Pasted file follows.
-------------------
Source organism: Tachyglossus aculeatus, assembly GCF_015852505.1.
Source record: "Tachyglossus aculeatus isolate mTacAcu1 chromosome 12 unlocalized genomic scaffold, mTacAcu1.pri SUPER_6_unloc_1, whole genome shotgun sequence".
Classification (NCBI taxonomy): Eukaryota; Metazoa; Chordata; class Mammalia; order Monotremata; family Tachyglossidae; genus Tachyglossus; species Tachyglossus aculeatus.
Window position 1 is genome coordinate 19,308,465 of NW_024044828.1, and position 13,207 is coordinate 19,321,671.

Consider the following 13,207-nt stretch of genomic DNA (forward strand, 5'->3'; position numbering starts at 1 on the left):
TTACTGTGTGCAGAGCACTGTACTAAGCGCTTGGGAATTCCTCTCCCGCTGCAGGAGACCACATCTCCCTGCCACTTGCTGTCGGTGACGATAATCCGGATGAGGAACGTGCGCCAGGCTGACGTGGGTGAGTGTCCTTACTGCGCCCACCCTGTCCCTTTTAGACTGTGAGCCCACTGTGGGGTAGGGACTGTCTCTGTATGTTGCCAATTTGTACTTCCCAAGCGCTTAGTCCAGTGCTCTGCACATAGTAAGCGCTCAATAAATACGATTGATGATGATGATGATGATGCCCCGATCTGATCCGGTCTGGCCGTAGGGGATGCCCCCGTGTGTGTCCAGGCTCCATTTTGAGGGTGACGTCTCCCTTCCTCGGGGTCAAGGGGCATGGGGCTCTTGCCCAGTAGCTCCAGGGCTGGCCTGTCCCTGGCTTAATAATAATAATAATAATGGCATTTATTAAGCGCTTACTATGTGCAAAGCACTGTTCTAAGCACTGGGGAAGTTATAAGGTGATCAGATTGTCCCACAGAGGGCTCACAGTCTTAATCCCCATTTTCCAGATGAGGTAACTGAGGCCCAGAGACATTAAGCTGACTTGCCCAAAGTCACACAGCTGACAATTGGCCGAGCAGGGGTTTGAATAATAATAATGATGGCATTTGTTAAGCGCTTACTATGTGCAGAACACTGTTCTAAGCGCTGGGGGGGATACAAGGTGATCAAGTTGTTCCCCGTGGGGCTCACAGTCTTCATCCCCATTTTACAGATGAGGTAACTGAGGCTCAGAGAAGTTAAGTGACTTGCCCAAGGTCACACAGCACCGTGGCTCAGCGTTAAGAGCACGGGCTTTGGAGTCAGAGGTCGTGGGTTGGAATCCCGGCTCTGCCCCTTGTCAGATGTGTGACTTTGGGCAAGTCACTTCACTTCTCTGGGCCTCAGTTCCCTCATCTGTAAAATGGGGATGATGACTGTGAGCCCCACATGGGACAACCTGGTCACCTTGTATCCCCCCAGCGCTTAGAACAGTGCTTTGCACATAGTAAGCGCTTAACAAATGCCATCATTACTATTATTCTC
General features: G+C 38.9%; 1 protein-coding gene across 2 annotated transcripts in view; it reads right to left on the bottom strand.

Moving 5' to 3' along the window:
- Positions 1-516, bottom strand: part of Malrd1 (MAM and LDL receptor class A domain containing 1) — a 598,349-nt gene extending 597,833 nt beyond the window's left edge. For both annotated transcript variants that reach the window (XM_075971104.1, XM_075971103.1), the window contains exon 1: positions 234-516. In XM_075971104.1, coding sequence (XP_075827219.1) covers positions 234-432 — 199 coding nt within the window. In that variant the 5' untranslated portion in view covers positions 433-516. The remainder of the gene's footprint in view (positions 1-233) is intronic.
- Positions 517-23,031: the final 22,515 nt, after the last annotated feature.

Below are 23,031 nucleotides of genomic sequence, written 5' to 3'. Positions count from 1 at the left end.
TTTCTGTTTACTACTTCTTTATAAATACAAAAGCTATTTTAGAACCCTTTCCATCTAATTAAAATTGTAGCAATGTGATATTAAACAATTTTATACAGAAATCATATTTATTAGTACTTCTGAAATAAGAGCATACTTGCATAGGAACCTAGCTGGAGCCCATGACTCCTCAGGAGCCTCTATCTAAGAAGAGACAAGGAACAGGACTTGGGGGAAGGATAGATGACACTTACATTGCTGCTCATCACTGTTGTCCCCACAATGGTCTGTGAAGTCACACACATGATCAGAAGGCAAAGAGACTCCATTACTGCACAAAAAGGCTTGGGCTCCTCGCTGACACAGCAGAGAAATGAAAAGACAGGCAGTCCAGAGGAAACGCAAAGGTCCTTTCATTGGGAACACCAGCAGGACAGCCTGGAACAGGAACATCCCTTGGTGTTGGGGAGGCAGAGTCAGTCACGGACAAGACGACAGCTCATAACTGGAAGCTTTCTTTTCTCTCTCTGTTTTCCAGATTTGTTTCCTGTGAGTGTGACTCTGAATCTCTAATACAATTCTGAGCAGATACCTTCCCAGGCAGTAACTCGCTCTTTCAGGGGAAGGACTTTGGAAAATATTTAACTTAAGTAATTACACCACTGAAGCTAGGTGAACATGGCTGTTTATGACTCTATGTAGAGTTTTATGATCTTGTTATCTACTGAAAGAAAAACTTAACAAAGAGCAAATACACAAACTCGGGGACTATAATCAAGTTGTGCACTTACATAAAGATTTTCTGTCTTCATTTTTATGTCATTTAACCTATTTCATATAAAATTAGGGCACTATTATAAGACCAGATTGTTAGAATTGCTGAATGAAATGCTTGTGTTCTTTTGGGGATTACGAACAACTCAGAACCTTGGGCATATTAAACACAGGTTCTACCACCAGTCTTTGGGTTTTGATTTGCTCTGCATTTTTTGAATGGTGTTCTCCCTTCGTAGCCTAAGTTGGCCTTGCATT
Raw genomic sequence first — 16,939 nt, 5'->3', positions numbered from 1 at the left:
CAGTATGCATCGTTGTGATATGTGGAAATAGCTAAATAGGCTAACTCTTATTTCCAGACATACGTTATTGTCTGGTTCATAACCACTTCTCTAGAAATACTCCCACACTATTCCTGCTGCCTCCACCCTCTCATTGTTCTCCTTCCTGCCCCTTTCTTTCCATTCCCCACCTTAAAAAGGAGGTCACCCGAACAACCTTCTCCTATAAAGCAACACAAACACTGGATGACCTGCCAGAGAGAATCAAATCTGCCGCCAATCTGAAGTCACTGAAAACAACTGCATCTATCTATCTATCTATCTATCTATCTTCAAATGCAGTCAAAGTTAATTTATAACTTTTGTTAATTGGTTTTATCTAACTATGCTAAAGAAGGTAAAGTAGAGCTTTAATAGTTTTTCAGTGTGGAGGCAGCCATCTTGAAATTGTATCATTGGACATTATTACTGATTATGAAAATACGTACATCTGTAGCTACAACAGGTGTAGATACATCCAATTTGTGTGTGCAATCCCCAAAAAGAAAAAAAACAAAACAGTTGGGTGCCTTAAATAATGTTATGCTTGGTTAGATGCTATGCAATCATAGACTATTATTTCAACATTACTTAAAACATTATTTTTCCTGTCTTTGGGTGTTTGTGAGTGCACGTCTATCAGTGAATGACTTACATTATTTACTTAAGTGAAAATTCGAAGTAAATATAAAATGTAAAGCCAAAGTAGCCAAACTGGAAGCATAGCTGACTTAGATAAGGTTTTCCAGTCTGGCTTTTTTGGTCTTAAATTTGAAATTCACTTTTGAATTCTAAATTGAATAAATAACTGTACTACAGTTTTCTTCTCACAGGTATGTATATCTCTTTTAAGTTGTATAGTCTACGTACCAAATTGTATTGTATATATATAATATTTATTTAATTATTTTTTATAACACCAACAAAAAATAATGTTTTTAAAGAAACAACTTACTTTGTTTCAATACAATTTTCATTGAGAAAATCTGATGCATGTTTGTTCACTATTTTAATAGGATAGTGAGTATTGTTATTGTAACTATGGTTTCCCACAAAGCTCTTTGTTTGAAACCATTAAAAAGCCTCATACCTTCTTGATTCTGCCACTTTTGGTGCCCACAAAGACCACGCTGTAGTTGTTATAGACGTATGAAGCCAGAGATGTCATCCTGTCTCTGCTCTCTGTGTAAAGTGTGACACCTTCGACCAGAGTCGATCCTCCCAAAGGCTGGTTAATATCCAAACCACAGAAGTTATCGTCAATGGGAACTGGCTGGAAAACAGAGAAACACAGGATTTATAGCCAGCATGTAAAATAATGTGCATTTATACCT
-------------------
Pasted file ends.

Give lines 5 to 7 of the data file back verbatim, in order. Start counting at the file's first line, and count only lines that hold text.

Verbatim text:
Consider the following 13,207-nt stretch of genomic DNA (forward strand, 5'->3'; position numbering starts at 1 on the left):
TTACTGTGTGCAGAGCACTGTACTAAGCGCTTGGGAATTCCTCTCCCGCTGCAGGAGACCACATCTCCCTGCCACTTGCTGTCGGTGACGATAATCCGGATGAGGAACGTGCGCCAGGCTGACGTGGGTGAGTGTCCTTACTGCGCCCACCCTGTCCCTTTTAGACTGTGAGCCCACTGTGGGGTAGGGACTGTCTCTGTATGTTGCCAATTTGTACTTCCCAAGCGCTTAGTCCAGTGCTCTGCACATAGTAAGCGCTCAATAAATACGATTGATGATGATGATGATGATGCCCCGATCTGATCCGGTCTGGCCGTAGGGGATGCCCCCGTGTGTGTCCAGGCTCCATTTTGAGGGTGACGTCTCCCTTCCTCGGGGTCAAGGGGCATGGGGCTCTTGCCCAGTAGCTCCAGGGCTGGCCTGTCCCTGGCTTAATAATAATAATAATAATGGCATTTATTAAGCGCTTACTATGTGCAAAGCACTGTTCTAAGCACTGGGGAAGTTATAAGGTGATCAGATTGTCCCACAGAGGGCTCACAGTCTTAATCCCCATTTTCCAGATGAGGTAACTGAGGCCCAGAGACATTAAGCTGACTTGCCCAAAGTCACACAGCTGACAATTGGCCGAGCAGGGGTTTGAATAATAATAATGATGGCATTTGTTAAGCGCTTACTATGTGCAGAACACTGTTCTAAGCGCTGGGGGGGATACAAGGTGATCAAGTTGTTCCCCGTGGGGCTCACAGTCTTCATCCCCATTTTACAGATGAGGTAACTGAGGCTCAGAGAAGTTAAGTGACTTGCCCAAGGTCACACAGCACCGTGGCTCAGCGTTAAGAGCACGGGCTTTGGAGTCAGAGGTCGTGGGTTGGAATCCCGGCTCTGCCCCTTGTCAGATGTGTGACTTTGGGCAAGTCACTTCACTTCTCTGGGCCTCAGTTCCCTCATCTGTAAAATGGGGATGATGACTGTGAGCCCCACATGGGACAACCTGGTCACCTTGTATCCCCCCAGCGCTTAGAACAGTGCTTTGCACATAGTAAGCGCTTAACAAATGCCATCATTACTATTATTCTC
General features: G+C 38.9%; 1 protein-coding gene across 2 annotated transcripts in view; it reads right to left on the bottom strand.